1. Hubardo
    Offline

    Hubardo Contributing Member Contributor

    Joined:
    Feb 22, 2014
    Messages:
    1,075
    Likes Received:
    566

    The psychology of sexual addiction

    Discussion in 'Research' started by Hubardo, Apr 19, 2014.

    Some people have a compulsive problem with sexual stimulation (ie, constant one night stands, excessive pornography/masturbation, dangerous behaviors around prostitution). What kinds of childhoods did these people have? Was authoritarian religiosity common among them? What kinds of attachment styles (certainly not secure ones)? Why sexual addiction instead of, say, heroin? (Lots of things can activate the old dopamine pathway.)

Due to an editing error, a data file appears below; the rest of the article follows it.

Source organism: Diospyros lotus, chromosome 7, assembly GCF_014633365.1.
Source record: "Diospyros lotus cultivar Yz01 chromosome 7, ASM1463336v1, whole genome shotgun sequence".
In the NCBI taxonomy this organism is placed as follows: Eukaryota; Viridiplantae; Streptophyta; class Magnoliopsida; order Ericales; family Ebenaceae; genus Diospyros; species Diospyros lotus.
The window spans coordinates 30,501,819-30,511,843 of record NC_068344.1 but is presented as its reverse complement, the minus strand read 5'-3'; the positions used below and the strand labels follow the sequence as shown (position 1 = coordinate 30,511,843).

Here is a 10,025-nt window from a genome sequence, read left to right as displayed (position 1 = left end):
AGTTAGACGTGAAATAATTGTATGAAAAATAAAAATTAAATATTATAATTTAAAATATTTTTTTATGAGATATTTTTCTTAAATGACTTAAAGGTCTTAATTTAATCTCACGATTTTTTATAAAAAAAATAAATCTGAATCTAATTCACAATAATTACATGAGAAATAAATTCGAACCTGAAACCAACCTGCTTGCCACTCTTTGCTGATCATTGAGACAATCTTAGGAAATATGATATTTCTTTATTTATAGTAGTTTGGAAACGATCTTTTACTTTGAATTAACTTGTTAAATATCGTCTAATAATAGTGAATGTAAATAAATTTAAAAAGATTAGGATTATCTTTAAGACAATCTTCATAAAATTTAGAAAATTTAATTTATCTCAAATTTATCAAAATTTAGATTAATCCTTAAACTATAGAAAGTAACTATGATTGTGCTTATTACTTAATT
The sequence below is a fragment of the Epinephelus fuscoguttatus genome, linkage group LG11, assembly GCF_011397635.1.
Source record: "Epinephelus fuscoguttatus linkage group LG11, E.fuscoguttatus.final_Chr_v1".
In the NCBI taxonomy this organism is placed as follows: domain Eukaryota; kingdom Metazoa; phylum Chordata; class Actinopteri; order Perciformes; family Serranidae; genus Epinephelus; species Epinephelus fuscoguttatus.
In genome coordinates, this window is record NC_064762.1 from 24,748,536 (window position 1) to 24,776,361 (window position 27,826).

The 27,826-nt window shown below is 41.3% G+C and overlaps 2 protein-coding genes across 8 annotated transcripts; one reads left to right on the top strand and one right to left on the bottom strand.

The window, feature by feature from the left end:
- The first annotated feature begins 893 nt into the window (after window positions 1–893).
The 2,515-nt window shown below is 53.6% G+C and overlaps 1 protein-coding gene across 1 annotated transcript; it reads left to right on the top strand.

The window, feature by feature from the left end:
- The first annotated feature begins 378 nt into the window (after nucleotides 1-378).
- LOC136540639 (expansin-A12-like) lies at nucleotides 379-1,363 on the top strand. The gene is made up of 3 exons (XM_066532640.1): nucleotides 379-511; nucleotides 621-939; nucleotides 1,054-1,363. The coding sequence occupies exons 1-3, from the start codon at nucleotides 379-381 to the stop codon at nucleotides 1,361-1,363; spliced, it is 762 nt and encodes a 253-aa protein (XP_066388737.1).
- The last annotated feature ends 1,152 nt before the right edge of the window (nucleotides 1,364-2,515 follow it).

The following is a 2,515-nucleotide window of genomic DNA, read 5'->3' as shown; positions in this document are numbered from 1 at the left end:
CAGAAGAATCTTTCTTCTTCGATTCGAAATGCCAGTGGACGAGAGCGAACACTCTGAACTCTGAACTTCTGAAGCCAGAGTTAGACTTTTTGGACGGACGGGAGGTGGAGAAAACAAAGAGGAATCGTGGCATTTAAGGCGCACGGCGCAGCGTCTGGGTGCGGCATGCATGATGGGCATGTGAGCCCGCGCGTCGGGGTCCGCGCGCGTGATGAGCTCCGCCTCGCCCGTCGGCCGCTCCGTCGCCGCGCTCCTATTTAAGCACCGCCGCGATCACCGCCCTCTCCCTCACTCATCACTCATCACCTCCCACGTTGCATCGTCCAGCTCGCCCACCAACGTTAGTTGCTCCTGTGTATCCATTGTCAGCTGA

What kinds of personalities might these people have?

    What's the difference between healthy and unhealthy sexuality, and how is this defined across different cultural and political perspectives?
     
  2. jazzabel
    Offline

    jazzabel Contributing Member Contributor

    Joined:
    Jan 5, 2012
    Messages:
    4,273
    Likes Received:
    1,666
    Well, histrionic personality traits are most strongly associated with sex addiction. A sex addict doesn't have to have all that, but a degree of superficiality, attention seeking, exhibitionism and seductive behaviour, impulse control issues, self esteem issues, and manipulativeness is usually present in people with sex addiction. Typically, sex addicts don't engage in high quality sexual relationships and women are frequently anorgasmic (so they overcompensate).